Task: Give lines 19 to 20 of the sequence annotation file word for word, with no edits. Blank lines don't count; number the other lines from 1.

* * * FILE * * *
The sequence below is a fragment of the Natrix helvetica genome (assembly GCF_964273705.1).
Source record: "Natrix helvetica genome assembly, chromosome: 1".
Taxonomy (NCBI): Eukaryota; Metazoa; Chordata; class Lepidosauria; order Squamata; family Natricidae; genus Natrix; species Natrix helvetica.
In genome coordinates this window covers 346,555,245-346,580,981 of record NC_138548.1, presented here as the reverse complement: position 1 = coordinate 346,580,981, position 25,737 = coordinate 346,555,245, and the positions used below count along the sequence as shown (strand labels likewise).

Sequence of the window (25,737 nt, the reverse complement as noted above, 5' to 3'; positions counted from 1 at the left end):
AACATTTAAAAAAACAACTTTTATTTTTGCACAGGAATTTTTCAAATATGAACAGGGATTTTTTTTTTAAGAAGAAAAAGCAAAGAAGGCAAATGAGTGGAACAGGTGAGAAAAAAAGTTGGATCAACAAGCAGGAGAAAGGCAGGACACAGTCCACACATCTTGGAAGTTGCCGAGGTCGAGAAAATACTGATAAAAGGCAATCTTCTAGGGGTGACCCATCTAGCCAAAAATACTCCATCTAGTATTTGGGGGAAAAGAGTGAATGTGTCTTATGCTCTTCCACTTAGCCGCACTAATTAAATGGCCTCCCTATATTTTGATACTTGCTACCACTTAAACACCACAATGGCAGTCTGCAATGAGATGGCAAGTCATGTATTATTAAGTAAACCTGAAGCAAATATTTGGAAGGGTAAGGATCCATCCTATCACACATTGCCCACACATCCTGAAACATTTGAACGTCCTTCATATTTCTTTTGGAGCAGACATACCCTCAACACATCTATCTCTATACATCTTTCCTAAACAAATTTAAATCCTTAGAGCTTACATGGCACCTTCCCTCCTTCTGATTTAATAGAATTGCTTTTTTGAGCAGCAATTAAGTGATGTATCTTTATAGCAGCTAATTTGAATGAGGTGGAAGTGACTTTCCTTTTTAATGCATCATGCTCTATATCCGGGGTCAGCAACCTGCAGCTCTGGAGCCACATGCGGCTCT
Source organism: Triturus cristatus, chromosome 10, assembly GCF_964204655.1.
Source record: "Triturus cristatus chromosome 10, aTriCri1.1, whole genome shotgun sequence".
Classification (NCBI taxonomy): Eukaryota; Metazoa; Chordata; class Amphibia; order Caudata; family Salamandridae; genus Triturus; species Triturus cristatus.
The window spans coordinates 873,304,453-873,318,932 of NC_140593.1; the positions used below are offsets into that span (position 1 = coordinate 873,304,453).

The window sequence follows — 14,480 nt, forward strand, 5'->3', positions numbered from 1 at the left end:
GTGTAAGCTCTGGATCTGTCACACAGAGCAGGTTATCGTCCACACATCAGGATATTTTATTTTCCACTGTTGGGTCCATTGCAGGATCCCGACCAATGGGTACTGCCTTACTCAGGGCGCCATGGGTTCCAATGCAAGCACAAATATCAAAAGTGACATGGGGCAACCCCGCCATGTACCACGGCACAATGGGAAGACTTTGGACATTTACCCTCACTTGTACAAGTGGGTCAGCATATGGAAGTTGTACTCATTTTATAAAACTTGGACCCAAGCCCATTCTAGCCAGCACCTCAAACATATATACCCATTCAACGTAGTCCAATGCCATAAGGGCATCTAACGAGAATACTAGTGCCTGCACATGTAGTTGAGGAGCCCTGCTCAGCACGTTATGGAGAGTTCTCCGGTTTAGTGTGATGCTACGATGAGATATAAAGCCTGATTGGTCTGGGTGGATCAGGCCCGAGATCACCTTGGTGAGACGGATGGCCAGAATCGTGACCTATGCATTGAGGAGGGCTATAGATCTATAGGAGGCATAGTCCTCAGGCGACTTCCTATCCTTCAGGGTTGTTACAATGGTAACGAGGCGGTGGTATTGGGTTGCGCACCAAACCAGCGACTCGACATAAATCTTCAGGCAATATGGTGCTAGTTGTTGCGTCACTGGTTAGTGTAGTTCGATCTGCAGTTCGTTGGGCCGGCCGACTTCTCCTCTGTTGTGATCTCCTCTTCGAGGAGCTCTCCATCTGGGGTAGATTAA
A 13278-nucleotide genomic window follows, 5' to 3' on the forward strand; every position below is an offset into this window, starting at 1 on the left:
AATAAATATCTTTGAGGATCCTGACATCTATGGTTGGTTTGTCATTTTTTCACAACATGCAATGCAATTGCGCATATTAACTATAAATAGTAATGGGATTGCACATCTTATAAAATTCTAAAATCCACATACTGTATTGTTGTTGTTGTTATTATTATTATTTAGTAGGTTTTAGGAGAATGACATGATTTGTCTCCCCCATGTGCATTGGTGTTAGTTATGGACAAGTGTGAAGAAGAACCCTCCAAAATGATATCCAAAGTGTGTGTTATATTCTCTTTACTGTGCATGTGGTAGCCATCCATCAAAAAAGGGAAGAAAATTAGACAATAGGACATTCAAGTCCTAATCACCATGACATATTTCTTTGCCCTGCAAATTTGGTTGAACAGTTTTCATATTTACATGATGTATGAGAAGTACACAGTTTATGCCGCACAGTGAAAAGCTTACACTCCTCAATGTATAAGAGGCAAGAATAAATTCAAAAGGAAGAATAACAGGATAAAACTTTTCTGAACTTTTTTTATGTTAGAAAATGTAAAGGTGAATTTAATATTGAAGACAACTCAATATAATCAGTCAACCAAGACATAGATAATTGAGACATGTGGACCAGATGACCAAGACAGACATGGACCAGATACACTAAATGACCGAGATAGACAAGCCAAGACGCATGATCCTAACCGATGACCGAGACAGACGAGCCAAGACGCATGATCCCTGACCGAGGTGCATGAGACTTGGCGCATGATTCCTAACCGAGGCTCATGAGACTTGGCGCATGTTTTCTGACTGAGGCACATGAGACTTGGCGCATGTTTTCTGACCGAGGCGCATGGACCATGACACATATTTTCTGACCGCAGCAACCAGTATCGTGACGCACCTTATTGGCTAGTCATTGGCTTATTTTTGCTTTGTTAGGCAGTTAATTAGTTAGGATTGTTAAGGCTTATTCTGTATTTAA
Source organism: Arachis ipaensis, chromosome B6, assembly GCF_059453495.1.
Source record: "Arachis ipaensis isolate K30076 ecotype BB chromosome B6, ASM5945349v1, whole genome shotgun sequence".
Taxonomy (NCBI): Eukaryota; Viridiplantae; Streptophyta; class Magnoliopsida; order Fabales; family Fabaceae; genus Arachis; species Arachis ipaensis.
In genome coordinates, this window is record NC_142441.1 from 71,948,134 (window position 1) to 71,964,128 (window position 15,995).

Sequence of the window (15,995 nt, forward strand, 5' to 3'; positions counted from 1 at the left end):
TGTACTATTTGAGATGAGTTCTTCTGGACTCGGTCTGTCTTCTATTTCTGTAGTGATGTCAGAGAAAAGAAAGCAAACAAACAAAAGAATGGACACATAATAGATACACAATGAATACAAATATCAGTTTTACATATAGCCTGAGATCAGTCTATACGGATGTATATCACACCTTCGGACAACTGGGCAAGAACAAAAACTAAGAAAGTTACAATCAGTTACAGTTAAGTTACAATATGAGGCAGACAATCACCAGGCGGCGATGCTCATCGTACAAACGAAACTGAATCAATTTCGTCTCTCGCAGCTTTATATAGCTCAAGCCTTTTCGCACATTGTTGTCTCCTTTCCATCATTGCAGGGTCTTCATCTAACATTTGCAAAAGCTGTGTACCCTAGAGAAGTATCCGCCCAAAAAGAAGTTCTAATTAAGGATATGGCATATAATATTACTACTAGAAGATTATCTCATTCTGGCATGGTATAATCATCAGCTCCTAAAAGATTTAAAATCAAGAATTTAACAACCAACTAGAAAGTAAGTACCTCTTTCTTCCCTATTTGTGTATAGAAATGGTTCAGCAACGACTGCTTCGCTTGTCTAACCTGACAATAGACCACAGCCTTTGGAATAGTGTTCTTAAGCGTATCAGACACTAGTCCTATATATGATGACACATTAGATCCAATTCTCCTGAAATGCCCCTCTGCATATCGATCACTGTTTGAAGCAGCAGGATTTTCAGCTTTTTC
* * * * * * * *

Sequence of the window (15,995 nt, forward strand, 5' to 3'; positions counted from 1 at the left end):
TGTACTATTTGAGATGAGTTCTTCTGGACTCGGTCTGTCTTCTATTTCTGTAGTGATGTCAGAGAAAAGAAAGCAAACAAACAAAAGAATGGACACATAATAGATACACAATGAATACAAATATCAGTTTTACATATAGCCTGAGATCAGTCTATACGGATGTATATCACACCTTCGGACAACTGGGCAAGAACAAAAACTAAGAAAGTTACAATCAGTTACAGTTAAGTTACAATATGAGGCAGACAATCACCAGGCGGCGATGCTCATCGTACAAACGAAACTGAATCAATTTCGTCTCTCGCAGCTTTATATAGCTCAAGCCTTTTCGCACATTGTTGTCTCCTTTCCATCATTGCAGGGTCTTCATCTAACATTTGCAAAAGCTGTGTACCCTAGAGAAGTATCCGCCCAAAAAGAAGTTCTAATTAAGGATATGGCATATAATATTACTACTAGAAGATTATCTCATTCTGGCATGGTATAATCATCAGCTCCTAAAAGATTTAAAATCAAGAATTTAACAACCAACTAGAAAGTAAGTACCTCTTTCTTCCCTATTTGTGTATAGAAATGGTTCAGCAACGACTGCTTCGCTTGTCTAACCTGACAATAGACCACAGCCTTTGGAATAGTGTTCTTAAGCGTATCAGACACTAGTCCTATATATGATGACACATTAGATCCAATTCTCCTGAAATGCCCCTCTGCATATCGATCACTGTTTGAAGCAGCAGGATTTTCAGCTTTTTC